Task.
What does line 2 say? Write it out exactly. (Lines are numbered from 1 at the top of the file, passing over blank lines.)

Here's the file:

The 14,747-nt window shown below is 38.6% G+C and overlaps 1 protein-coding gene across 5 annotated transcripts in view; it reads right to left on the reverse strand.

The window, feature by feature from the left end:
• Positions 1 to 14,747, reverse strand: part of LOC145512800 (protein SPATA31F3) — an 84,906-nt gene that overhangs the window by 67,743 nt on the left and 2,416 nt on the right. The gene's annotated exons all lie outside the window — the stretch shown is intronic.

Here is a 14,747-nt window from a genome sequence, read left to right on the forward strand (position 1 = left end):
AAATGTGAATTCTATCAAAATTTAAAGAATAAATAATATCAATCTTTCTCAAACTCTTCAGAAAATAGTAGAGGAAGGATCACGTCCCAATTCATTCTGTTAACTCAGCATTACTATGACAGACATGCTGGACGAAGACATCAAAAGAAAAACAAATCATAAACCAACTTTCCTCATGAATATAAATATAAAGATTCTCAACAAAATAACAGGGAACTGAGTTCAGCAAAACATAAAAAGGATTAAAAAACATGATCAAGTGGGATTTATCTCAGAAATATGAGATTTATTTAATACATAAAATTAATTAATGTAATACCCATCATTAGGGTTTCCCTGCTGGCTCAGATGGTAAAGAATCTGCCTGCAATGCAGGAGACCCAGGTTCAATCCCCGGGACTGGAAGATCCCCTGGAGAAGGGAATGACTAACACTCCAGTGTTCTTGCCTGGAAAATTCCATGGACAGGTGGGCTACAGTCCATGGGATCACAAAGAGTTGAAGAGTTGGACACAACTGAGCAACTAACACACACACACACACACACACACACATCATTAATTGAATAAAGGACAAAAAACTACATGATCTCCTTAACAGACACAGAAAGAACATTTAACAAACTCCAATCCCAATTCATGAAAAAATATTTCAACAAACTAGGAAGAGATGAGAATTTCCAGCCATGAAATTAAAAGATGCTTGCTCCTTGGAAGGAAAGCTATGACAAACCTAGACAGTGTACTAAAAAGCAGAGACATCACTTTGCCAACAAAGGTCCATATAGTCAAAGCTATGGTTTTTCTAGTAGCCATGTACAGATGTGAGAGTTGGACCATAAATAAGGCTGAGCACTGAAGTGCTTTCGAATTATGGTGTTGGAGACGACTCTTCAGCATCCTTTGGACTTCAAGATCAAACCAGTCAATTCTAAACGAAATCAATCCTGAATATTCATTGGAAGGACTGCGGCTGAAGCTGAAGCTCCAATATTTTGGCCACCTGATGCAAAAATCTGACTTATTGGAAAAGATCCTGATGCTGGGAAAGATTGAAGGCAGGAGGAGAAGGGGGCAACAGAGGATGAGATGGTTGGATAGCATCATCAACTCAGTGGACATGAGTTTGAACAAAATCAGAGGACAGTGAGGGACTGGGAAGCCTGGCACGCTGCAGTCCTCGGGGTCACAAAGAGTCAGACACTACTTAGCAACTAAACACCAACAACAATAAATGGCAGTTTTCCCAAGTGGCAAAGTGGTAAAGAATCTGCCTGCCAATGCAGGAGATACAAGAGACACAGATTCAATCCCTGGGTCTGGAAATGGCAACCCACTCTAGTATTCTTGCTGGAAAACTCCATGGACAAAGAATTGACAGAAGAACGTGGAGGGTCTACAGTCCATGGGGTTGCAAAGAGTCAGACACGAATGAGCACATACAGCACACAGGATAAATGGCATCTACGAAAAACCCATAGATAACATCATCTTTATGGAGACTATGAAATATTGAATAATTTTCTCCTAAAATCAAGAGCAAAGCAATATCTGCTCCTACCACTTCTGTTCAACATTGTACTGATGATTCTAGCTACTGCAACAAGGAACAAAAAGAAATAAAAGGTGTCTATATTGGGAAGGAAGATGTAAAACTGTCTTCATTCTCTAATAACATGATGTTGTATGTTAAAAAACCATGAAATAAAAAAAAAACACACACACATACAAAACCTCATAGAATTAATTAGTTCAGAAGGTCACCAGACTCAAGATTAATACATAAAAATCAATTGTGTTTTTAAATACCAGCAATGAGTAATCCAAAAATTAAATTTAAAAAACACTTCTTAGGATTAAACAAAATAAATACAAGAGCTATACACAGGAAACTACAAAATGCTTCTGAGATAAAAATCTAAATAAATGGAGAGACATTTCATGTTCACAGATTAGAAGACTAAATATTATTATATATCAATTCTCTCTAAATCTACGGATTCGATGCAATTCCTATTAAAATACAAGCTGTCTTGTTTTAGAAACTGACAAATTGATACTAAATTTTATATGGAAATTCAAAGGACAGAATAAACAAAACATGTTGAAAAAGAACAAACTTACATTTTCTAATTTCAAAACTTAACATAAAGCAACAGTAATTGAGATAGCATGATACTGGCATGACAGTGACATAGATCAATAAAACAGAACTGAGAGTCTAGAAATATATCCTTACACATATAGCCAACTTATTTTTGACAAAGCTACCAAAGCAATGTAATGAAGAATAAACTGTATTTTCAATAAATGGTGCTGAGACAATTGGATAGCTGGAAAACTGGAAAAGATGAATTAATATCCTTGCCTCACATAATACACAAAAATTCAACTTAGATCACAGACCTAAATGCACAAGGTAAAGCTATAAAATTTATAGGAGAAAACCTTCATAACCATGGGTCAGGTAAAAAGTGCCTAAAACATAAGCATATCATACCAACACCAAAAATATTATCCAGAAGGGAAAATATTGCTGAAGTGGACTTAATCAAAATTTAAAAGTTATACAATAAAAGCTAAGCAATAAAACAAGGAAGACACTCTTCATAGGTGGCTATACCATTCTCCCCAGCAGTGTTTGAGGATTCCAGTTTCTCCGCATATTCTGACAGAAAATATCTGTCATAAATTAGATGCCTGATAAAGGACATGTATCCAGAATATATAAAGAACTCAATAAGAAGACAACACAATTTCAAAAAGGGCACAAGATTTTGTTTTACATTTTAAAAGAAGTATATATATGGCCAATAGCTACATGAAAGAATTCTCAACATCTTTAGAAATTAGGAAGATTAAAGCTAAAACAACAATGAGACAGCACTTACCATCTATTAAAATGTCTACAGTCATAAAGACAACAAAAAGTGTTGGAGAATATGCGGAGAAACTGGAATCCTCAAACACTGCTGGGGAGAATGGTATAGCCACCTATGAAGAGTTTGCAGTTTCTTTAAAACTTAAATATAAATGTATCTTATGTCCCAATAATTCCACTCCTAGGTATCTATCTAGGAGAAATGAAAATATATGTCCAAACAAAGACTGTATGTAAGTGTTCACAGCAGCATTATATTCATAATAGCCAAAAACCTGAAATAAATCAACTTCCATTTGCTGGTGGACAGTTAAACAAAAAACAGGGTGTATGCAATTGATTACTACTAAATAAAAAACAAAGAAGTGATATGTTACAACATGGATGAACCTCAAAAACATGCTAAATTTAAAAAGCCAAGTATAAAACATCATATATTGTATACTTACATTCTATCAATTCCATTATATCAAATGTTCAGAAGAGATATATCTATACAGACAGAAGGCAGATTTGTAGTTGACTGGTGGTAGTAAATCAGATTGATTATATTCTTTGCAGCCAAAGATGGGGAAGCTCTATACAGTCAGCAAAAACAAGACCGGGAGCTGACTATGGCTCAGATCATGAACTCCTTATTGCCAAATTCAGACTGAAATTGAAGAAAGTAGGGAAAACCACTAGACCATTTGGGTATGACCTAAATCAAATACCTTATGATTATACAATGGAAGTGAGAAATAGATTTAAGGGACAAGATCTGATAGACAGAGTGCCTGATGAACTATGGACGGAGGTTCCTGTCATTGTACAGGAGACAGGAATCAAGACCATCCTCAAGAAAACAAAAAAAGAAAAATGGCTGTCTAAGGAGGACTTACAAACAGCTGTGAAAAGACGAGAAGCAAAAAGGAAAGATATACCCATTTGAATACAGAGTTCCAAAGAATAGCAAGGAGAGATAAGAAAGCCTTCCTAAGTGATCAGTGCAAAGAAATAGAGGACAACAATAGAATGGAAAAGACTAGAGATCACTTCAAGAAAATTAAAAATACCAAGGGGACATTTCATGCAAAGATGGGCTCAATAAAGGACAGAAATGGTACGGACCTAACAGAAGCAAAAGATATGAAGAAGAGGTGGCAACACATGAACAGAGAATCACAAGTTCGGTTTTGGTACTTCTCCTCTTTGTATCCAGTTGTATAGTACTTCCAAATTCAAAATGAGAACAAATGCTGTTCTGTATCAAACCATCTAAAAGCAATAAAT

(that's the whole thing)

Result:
The window, feature by feature from the left end: